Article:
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Works Cited:

Vaidyanathan, Gayathri. “Big Gap between What Scientists Say and Americans Think about Climate Change.” Scientific American, ClimateWire, 30 Jan. 2015, www.scientificamerican.com/article/big-gap-between-what-scientists-say-and-americans-think-about-climate-change/. Accessed 27 Mar. 2017.

M.T. Anderson’s Feed takes place sometime in the (hopefully) not so near future, with a main emphasis on social media and corporations taking over everything in America, from School^TM to private instant messaging. Subtly, underneath all of the advertising we see clogging Titus’s (the main character) mental feed, we also catch glimpses of a future in which the Earth is nearly too toxic to safely inhabit, and in which America goes to war and cuts off ties with other world powers without much explanation. In this grand scheme of events, the novel focuses on a group of (mostly) uninformed teens who have little to no life experience without a chip in their brains telling them almost everything they could ever need to know. In this dystopia specifically, I’m most interested in the development of technology, how separated the young adults are from the world around them, and how the young adults develop with such a connection between the internet and their brains.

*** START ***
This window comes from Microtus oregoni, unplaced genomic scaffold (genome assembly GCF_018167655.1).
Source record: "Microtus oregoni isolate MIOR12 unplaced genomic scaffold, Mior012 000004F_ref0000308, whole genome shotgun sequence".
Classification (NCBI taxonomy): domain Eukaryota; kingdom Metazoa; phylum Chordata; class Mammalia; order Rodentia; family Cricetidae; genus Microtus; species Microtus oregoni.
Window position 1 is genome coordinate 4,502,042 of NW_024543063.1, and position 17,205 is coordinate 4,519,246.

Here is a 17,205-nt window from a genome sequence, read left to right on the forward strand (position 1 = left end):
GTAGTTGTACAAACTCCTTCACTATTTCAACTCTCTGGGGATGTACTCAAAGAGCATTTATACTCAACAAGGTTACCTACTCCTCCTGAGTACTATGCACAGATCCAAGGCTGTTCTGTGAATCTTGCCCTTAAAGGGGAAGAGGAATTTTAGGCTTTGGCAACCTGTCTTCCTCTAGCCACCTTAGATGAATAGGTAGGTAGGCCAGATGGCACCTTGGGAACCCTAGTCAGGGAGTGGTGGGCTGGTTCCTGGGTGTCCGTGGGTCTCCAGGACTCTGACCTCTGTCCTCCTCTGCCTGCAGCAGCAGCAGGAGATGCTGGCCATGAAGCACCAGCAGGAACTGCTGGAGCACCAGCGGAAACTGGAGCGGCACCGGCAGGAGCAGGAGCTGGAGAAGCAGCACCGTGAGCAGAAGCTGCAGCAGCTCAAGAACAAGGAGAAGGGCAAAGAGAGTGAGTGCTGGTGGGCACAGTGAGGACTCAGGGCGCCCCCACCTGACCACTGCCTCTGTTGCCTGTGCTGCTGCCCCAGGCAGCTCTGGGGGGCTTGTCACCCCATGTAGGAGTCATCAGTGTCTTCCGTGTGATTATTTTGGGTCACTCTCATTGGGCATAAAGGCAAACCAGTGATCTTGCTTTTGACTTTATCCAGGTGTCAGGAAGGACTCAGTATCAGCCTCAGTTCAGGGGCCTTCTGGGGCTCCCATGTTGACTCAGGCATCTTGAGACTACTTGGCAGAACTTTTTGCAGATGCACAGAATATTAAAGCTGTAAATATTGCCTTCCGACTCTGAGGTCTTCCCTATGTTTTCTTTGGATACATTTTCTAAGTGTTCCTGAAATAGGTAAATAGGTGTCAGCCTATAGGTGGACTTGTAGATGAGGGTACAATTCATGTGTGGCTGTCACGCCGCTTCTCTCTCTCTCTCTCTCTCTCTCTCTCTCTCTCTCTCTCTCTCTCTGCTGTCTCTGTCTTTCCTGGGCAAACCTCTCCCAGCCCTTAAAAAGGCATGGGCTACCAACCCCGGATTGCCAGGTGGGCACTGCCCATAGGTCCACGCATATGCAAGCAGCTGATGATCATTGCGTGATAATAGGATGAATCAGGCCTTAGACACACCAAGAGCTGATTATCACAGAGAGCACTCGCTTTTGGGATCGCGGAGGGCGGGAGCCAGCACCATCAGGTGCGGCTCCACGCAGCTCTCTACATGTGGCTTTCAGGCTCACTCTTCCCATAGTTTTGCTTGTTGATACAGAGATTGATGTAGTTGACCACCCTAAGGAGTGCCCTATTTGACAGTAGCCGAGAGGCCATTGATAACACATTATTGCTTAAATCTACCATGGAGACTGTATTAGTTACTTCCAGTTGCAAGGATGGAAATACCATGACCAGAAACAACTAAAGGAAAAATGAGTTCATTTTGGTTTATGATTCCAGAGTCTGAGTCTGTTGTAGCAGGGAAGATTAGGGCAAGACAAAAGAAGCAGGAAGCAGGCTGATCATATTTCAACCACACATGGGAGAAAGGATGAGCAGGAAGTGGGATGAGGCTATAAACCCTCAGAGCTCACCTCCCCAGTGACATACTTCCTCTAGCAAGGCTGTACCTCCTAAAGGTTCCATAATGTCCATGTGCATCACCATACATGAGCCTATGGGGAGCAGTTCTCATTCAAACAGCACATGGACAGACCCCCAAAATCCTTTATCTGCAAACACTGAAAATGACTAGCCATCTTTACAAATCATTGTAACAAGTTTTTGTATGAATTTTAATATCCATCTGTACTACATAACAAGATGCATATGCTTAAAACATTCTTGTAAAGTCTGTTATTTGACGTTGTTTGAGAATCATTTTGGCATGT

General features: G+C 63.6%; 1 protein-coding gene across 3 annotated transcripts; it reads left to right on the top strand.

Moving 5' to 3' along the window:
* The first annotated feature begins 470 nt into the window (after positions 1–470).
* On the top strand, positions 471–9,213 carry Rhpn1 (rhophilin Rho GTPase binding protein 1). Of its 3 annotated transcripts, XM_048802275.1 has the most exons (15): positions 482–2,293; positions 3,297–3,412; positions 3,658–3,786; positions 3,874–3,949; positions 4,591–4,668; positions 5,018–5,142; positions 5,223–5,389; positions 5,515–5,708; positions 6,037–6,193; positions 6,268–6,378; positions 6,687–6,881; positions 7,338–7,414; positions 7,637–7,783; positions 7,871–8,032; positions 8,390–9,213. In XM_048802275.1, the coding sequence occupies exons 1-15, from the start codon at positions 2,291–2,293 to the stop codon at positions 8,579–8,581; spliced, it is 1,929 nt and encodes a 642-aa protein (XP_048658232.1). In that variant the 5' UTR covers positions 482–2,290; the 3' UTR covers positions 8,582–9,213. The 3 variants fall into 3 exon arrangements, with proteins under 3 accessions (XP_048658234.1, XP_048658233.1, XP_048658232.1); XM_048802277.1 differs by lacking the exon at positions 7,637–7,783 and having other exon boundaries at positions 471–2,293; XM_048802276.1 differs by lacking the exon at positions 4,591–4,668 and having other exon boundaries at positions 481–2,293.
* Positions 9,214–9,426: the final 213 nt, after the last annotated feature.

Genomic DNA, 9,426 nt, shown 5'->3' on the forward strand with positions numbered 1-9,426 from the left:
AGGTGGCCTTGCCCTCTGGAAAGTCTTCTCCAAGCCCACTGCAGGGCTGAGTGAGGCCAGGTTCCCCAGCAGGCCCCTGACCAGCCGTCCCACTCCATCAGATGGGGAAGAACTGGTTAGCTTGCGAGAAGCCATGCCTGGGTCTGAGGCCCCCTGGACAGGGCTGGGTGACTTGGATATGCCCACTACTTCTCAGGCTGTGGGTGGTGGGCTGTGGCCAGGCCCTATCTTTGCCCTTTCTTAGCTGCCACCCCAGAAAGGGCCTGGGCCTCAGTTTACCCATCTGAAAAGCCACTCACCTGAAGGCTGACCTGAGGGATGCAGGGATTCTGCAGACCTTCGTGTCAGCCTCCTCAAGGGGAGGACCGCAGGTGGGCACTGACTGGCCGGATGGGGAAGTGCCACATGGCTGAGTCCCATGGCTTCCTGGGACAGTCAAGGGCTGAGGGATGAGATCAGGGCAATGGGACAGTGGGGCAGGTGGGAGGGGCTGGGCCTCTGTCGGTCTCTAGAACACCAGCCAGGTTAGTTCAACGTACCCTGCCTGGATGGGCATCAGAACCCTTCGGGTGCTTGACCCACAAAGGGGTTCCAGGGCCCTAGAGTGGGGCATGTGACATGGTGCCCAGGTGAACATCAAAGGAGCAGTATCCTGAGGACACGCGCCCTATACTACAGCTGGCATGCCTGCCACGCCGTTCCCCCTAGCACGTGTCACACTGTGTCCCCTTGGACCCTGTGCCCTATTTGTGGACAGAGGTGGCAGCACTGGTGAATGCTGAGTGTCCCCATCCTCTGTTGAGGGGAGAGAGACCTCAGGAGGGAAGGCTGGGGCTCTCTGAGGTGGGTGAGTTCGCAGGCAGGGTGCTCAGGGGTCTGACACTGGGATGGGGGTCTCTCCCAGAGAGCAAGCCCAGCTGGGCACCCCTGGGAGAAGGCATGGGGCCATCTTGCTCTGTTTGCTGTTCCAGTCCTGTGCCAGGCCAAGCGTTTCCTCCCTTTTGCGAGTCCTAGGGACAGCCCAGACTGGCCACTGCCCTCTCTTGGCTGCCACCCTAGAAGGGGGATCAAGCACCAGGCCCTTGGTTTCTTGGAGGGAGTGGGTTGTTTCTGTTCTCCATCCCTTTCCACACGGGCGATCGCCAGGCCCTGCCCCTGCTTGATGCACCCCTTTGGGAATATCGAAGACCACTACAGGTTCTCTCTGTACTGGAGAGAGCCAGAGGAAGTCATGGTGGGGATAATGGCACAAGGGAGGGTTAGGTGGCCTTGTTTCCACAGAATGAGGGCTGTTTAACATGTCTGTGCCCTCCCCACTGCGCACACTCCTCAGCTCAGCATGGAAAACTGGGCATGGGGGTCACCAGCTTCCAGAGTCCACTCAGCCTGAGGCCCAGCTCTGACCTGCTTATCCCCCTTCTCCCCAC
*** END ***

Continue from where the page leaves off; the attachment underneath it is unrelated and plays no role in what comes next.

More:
Following these interests, one possible main research question of mine is: What traits do young adults pose that make them so well-suited for the dystopian genre? In Feed, the sheer amount of time spent on social media is strongly emphasized, which is incredibly reminiscent of complaints by parents about their kids in America today. This makes young adults an incredible audience for a story like this because of how well they can relate, perhaps even more so today than when the book was originally published back in 2002. Alternately, another question of mine is: How does the development of technology impact in YA dystopian literature? The impact of technology in Feed is rather intense, as the function of one’s feed chip directly correlates with their brain and therefore their physical and mental health. Are teenagers just rebellious enough naturally to fight back against the system that makes their world a dystopia in the first place? Are young adults better suited to understand world problems when articulated through ways in which they can relate? This is just a taste of some of the questions I’m hoping to answer and understand throughout the ongoing and upcoming research process.